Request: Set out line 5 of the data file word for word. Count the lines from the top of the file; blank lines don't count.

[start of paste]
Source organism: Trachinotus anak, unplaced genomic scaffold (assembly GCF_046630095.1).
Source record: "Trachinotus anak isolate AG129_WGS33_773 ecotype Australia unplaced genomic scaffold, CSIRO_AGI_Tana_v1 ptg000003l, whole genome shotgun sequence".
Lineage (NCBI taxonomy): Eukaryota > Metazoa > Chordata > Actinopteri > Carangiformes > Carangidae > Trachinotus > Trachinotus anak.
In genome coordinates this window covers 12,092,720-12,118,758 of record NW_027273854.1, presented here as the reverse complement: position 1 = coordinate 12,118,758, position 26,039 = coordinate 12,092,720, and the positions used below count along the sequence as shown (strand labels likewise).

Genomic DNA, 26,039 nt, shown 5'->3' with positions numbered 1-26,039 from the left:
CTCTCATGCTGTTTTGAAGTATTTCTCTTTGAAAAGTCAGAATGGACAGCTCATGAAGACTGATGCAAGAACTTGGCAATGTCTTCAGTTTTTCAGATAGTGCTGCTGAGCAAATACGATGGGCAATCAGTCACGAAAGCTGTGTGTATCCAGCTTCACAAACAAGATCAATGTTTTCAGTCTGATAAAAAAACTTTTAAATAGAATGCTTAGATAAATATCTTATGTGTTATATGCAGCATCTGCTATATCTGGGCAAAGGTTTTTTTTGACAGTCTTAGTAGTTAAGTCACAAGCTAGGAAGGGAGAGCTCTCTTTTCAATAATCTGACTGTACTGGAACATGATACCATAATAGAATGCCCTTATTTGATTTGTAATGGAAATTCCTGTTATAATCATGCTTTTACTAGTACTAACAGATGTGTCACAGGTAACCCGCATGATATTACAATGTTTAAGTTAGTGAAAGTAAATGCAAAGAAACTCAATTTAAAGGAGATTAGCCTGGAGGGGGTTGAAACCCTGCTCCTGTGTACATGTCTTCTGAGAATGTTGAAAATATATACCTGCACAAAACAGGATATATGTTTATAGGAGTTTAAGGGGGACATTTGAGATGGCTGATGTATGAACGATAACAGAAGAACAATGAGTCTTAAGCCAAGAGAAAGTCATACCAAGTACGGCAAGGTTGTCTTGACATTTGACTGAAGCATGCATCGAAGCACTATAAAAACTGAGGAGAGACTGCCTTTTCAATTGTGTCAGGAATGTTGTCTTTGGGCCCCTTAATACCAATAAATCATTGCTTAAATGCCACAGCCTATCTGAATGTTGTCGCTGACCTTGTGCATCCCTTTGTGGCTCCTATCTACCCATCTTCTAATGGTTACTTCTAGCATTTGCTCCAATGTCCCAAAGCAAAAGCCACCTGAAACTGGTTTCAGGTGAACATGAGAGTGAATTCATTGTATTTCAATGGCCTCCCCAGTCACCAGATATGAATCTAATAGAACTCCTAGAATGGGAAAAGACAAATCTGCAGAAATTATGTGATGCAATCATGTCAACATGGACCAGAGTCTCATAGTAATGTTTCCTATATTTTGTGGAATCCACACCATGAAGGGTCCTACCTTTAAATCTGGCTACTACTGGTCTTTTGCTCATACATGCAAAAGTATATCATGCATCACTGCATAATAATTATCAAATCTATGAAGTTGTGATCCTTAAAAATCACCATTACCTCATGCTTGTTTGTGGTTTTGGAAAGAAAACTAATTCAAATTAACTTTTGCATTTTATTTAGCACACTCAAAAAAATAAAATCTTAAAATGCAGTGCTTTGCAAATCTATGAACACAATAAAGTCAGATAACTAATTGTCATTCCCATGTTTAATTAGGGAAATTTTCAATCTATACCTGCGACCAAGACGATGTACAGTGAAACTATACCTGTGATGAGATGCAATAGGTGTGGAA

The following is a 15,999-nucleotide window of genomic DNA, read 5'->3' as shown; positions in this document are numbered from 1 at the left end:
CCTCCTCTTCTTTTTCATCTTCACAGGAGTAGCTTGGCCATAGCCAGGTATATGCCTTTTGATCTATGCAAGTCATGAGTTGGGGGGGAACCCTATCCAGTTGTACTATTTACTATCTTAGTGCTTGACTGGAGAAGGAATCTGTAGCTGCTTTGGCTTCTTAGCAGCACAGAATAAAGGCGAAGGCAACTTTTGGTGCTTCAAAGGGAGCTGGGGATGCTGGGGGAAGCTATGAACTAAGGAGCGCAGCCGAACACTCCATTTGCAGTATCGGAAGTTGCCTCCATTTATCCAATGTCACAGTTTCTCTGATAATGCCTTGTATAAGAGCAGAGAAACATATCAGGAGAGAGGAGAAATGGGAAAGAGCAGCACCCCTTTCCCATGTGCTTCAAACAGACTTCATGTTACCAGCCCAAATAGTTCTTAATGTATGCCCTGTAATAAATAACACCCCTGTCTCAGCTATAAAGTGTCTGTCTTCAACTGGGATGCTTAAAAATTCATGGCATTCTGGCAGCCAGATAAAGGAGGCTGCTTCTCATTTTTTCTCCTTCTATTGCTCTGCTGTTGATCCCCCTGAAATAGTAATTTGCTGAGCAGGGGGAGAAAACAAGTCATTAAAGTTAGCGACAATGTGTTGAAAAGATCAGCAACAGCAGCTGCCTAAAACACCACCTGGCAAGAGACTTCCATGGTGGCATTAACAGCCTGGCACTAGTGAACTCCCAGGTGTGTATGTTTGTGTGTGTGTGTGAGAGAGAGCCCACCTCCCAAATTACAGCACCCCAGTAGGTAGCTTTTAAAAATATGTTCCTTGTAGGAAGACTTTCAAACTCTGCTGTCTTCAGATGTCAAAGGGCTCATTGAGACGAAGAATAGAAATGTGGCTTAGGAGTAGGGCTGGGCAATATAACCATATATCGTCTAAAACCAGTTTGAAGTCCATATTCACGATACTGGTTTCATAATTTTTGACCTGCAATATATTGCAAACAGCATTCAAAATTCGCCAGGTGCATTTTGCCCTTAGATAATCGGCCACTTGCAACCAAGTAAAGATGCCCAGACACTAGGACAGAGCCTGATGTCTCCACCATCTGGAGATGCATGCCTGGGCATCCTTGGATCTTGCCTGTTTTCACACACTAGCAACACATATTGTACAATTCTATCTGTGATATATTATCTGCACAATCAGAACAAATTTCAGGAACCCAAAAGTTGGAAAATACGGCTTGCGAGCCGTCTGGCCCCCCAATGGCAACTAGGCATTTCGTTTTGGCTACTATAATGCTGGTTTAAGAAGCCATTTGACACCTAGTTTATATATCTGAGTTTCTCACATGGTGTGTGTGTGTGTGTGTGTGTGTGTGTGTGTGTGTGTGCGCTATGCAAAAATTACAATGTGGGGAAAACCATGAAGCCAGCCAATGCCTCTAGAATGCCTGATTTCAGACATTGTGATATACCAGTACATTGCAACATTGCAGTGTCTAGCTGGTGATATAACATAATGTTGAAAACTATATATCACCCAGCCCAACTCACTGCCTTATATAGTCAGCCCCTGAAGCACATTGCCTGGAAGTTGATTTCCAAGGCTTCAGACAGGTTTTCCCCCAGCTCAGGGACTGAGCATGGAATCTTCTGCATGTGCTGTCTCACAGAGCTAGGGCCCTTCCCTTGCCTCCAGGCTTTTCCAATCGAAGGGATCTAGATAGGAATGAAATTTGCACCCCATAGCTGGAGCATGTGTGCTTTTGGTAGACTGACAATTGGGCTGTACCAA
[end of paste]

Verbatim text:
Genomic DNA, 26,039 nt, shown 5'->3' with positions numbered 1-26,039 from the left: